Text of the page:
Higher operating temperatures for the gas turbine engines used in integrated gasification combined cycle (IGCC) power plants are needed for enhanced efficiency, lower emission, and increased performance. The current state-of-the-art thermal barrier coatings (TBCs) are not adequate to reliably provide the needed protection for the metallic components of the turbine engine operating at higher TBC surface temperatures (>1300ºC). Thus there is a need to develop advanced TBC coatings with improved thermal stability, long thermal cycle life, very low thermal conductivity, good strain tolerance, and increased erosion resistance.
In Phase I, the appropriate TBC materials were selected and proposed TBC architectures were fabricated. Their relevant properties were evaluated. Lower thermal conductivity, higher erosion resistance, and strain tolerant microstructure were demonstrated. In Phase II work, the TBC architectures developed in Phase I will be optimized. Optimization will involve microstructure and architectural design control of the TBC architectures for further reduction in thermal conductivity, enhancement in erosion resistance, and maintenance of the strain tolerant structure for longer life.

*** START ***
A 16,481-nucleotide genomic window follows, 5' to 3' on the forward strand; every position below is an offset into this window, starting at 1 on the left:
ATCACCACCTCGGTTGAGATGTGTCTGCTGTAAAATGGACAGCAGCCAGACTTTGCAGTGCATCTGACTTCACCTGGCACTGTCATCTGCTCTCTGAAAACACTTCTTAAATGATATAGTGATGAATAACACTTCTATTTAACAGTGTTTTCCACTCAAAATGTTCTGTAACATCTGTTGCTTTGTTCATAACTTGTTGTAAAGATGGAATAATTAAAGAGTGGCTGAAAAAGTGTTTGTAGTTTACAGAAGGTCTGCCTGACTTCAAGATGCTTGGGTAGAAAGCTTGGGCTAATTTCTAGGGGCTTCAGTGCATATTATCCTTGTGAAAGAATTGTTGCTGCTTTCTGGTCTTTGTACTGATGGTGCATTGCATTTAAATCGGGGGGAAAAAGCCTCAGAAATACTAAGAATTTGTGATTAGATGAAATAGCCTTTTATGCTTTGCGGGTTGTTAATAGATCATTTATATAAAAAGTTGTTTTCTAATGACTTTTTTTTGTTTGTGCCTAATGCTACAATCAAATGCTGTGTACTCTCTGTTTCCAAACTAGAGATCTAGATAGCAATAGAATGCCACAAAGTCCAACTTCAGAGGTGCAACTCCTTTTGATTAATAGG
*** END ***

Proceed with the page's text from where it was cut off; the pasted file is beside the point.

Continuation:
The TBC architectures developed in this program will be applicable to turbine engines used in electric power production, propelling aircraft, and pumping fluids. Successful completion of the project will enable gas turbine engine to operate at elevated temperatures with higher efficiency (lower cost), lower emissions (less environmental pollution) and increased reliability and performance, thus contributing to advanced power plants such as Power Systems Development Facility as well as aircraft propulsion.